April 1st -- Deadline to Study Away in 2024-25

Current Amherst College students who are considering studying away next year must complete the Study Away Approval Checklist by April 1st. It's not binding, so you can remain at Amherst if you decide not to go. No late requests are permitted.

Why study away?

The field of women, gender and sexuality studies is fundamentally international and interdisciplinary. The exploration of gender often requires students to pull from a variety of other fields, such as anthropology, history, literature, politics, race, religion, psychology, sociology, and the natural sciences. Taking women, gender or sexuality studies courses abroad exposes students to a range of cultural practices and ideologies, thereby developing a global framework to further contextualize contemporary issues like human rights, violence against women, and the LGBT movement. Study abroad courses on women, gender or sexuality are available almost anywhere in the world, and each will provide its own perspective and approach to the field of women, gender and sexality studies.


Consult with your SWAGS advisor to plan how best to complete the major requirements if you choose to study away during part or all of your junior year.

Major Credit

The SWAGS Department permits up to three “external courses” to be counted towards the major, which can include courses taken during a study away. Review the “External Courses” section on the Major Requirements page for the step-by-step approval process. We recommend that you obtain approval for your external courses before you depart Amherst for your study away experience.


Most study away programs offer classes on sexuality or gender studies. Generally speaking, there are three different types of programs:

  1. University direct enrollment (classes with local students), such as Maastricht University's (The Netherlands) Humanities and Social Sciences program or The American University of Beirut's (Lebanon) gender studies department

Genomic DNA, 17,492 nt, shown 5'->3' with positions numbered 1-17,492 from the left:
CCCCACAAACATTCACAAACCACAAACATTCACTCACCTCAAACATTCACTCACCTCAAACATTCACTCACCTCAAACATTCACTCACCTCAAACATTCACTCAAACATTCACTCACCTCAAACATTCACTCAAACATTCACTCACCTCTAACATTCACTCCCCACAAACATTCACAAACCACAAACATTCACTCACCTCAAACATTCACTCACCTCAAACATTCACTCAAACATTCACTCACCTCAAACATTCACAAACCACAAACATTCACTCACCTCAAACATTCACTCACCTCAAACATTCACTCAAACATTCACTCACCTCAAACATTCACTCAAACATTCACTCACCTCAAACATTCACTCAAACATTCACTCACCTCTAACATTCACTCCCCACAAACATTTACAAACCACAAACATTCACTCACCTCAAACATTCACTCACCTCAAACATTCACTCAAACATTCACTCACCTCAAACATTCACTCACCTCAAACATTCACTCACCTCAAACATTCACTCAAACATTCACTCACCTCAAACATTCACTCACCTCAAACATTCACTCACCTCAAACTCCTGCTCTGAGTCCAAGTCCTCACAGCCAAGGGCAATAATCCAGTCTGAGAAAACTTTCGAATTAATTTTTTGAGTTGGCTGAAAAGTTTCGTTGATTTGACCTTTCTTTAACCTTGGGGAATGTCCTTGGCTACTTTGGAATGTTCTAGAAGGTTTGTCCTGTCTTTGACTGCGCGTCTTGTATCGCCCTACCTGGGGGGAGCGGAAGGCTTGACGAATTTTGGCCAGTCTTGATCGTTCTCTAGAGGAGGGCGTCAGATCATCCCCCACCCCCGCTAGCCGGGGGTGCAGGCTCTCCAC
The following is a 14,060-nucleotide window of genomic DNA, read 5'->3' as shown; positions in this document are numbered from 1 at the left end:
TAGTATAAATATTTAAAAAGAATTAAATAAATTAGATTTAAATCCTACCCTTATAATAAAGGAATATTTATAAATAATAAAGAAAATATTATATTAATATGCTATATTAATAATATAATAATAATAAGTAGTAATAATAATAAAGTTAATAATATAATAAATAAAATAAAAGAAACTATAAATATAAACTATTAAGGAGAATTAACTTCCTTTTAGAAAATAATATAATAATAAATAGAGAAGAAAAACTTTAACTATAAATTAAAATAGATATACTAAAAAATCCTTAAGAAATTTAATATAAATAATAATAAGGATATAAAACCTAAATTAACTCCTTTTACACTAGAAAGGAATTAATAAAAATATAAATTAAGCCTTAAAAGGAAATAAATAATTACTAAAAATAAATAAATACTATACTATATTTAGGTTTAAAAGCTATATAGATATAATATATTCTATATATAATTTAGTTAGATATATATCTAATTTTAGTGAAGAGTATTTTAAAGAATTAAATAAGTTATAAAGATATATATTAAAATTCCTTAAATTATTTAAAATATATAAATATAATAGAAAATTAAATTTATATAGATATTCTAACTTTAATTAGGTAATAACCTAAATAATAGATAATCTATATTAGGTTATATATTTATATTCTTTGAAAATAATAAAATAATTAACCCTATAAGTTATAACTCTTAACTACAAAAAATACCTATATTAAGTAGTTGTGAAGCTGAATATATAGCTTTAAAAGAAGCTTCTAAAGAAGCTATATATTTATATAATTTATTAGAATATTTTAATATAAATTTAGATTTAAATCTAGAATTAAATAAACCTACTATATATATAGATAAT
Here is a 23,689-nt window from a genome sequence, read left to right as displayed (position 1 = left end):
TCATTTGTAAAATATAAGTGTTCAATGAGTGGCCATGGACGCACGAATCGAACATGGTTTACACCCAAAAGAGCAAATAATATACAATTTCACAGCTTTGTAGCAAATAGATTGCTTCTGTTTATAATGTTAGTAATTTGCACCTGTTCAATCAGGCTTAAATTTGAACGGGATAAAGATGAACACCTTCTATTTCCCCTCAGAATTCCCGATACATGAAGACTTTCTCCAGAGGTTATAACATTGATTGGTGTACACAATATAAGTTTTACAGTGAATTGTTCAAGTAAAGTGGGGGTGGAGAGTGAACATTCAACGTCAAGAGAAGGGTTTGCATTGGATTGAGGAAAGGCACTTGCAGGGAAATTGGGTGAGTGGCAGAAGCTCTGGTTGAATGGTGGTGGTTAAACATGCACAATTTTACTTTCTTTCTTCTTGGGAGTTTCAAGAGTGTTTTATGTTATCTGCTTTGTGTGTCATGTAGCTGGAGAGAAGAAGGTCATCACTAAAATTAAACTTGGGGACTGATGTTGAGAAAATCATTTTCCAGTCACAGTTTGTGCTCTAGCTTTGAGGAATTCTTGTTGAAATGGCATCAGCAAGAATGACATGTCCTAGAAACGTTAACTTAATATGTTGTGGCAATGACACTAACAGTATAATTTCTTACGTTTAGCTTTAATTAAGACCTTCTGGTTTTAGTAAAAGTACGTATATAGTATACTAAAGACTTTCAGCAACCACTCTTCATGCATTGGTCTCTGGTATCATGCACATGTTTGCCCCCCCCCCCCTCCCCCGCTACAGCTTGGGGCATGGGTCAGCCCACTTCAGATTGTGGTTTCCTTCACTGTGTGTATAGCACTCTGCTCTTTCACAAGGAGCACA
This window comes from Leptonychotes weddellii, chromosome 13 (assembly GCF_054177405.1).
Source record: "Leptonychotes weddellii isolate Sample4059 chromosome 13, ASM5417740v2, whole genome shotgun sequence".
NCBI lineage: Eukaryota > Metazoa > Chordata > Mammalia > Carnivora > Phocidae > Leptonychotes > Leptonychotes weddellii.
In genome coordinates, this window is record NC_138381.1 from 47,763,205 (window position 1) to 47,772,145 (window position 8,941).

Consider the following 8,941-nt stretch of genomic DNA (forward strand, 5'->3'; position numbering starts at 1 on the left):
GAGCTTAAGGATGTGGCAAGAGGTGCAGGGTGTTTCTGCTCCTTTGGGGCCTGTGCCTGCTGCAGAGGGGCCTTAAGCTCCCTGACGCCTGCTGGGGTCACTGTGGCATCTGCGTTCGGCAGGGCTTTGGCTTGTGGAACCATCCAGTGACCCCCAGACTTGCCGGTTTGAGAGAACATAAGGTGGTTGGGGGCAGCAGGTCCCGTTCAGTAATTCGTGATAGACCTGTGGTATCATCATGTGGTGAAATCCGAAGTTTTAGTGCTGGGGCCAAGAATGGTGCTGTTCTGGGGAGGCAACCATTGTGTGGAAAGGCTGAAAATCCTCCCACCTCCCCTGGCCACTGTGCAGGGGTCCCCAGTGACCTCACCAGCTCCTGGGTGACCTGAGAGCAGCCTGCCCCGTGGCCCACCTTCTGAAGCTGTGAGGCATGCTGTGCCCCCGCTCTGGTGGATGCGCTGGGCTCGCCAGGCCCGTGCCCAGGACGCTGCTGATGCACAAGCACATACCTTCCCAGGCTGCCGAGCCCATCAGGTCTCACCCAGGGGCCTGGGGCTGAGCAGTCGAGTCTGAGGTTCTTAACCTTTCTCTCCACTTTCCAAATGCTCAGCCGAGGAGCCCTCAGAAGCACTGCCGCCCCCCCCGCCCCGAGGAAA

2. Study centers (classes with other study abroad students), such as DIS Copenhagen (Denmark) or CASA Chile
  3. Research programs (one course devoted to an independent study project), such as SIT Study Abroad.

There are many more examples and students should meet with an adviser in Global Education to find a program that meets their academic and personal needs. Appointments can be made in the Amherst College Travel Registry.

Quotes from SWAGS Alumni

“I encountered a variety of personalities, as well as people with very divergent upbringings and I think I became much better at navigating these situations...I became informed about issues that plague other regions of the world, enabling me to make more crosscultural connections than before and think of certain topics in more comprehensive manners.”

Melissa Pineda Brown '20
(Amherst - Yale-NUS Singapore Exchange)

“[Studying away] was one of the best decisions I made at Amherst."

Alisa Bajramovic '18 (Arcadia-Univ of Edinburgh)

“I experienced immense growth as I was frequently removed from my comfort zone and required to adapt. I experienced so many new and unfamiliar things and missed home a lot which was a challenge I grew a lot by overcoming.”
Kathleen Isenegger '20 (IES Amsterdam)

“I was able to learn about the experiences of people of color in other countries, but not in the way I expected. I made friends from London from whom I learned more about black women's experiences in Europe. In my Linguistic and Intercultural Mediation class and in my Geography class, I learned about people of color and black immigrants in Spain in a way I was not able to do in person. Our [program] excursions taught us about the history and culture of nearby places we may not have had the chance to visit on our own. We went to Madrid and Toledo, Granada, Lisbon, and Gibraltar (stopping at a few cities between Cadiz and Gibraltar).”

Kennedy Reed '19 (API Cadiz)

“...my time at Howard has made me even more invested in my scholarship of the African Diaspora. I've gained a deeper understanding of the U.S. through my time at Howard. In part, this is due to the fact that I was studying in the nation's capital and learned more about the country through visits to museums and government buildings. But most of the time I spent thinking about this country was not in the classroom. My view of the U.S. was most shaped by the people I interacted with and the experiences I had.”

Amira Lundy-Harris '16 (Howard University)